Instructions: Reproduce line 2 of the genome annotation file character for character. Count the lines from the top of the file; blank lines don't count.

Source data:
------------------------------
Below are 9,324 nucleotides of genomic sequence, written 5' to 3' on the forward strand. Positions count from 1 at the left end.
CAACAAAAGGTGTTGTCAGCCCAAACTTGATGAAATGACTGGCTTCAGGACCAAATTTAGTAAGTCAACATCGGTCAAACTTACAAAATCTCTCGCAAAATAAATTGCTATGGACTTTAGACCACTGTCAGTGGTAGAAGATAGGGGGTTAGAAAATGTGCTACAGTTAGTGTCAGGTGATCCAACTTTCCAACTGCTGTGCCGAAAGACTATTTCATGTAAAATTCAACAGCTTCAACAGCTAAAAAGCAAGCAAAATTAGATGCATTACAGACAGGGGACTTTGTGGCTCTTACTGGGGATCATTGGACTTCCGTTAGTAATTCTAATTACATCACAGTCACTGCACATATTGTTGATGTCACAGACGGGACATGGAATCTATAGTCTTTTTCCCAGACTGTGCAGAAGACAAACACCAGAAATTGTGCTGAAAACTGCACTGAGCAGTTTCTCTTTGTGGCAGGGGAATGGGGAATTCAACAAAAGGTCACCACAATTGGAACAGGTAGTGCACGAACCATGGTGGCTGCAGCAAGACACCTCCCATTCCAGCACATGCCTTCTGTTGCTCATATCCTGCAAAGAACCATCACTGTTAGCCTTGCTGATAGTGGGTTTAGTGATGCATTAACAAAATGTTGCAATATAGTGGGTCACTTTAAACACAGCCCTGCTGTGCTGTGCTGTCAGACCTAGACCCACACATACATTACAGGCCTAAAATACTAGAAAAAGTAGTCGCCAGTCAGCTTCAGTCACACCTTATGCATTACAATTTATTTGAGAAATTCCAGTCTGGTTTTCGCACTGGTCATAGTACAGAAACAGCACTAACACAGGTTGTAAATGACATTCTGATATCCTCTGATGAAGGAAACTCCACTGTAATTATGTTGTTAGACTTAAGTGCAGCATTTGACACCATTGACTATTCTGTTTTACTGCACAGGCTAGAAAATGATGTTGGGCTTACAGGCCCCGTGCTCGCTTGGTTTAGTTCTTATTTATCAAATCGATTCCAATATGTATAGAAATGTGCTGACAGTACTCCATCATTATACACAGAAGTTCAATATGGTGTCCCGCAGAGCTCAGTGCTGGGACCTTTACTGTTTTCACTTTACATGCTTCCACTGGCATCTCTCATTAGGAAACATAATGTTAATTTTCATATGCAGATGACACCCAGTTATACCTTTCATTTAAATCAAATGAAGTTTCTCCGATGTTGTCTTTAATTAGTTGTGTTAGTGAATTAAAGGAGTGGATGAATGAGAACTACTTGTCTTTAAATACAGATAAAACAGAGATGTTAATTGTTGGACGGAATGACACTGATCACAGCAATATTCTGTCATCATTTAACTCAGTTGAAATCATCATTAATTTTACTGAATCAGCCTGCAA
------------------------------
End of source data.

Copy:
CAACAAAAGGTGTTGTCAGCCCAAACTTGATGAAATGACTGGCTTCAGGACCAAATTTAGTAAGTCAACATCGGTCAAACTTACAAAATCTCTCGCAAAATAAATTGCTATGGACTTTAGACCACTGTCAGTGGTAGAAGATAGGGGGTTAGAAAATGTGCTACAGTTAGTGTCAGGTGATCCAACTTTCCAACTGCTGTGCCGAAAGACTATTTCATGTAAAATTCAACAGCTTCAACAGCTAAAAAGCAAGCAAAATTAGATGCATTACAGACAGGGGACTTTGTGGCTCTTACTGGGGATCATTGGACTTCCGTTAGTAATTCTAATTACATCACAGTCACTGCACATATTGTTGATGTCACAGACGGGACATGGAATCTATAGTCTTTTTCCCAGACTGTGCAGAAGACAAACACCAGAAATTGTGCTGAAAACTGCACTGAGCAGTTTCTCTTTGTGGCAGGGGAATGGGGAATTCAACAAAAGGTCACCACAATTGGAACAGGTAGTGCACGAACCATGGTGGCTGCAGCAAGACACCTCCCATTCCAGCACATGCCTTCTGTTGCTCATATCCTGCAAAGAACCATCACTGTTAGCCTTGCTGATAGTGGGTTTAGTGATGCATTAACAAAATGTTGCAATATAGTGGGTCACTTTAAACACAGCCCTGCTGTGCTGTGCTGTCAGACCTAGACCCACACATACATTACAGGCCTAAAATACTAGAAAAAGTAGTCGCCAGTCAGCTTCAGTCACACCTTATGCATTACAATTTATTTGAGAAATTCCAGTCTGGTTTTCGCACTGGTCATAGTACAGAAACAGCACTAACACAGGTTGTAAATGACATTCTGATATCCTCTGATGAAGGAAACTCCACTGTAATTATGTTGTTAGACTTAAGTGCAGCATTTGACACCATTGACTATTCTGTTTTACTGCACAGGCTAGAAAATGATGTTGGGCTTACAGGCCCCGTGCTCGCTTGGTTTAGTTCTTATTTATCAAATCGATTCCAATATGTATAGAAATGTGCTGACAGTACTCCATCATTATACACAGAAGTTCAATATGGTGTCCCGCAGAGCTCAGTGCTGGGACCTTTACTGTTTTCACTTTACATGCTTCCACTGGCATCTCTCATTAGGAAACATAATGTTAATTTTCATATGCAGATGACACCCAGTTATACCTTTCATTTAAATCAAATGAAGTTTCTCCGATGTTGTCTTTAATTAGTTGTGTTAGTGAATTAAAGGAGTGGATGAATGAGAACTACTTGTCTTTAAATACAGATAAAACAGAGATGTTAATTGTTGGACGGAATGACACTGATCACAGCAATATTCTGTCATCATTTAACTCAGTTGAAATCATCATTAATTTTACTGAATCAGCCTGCAA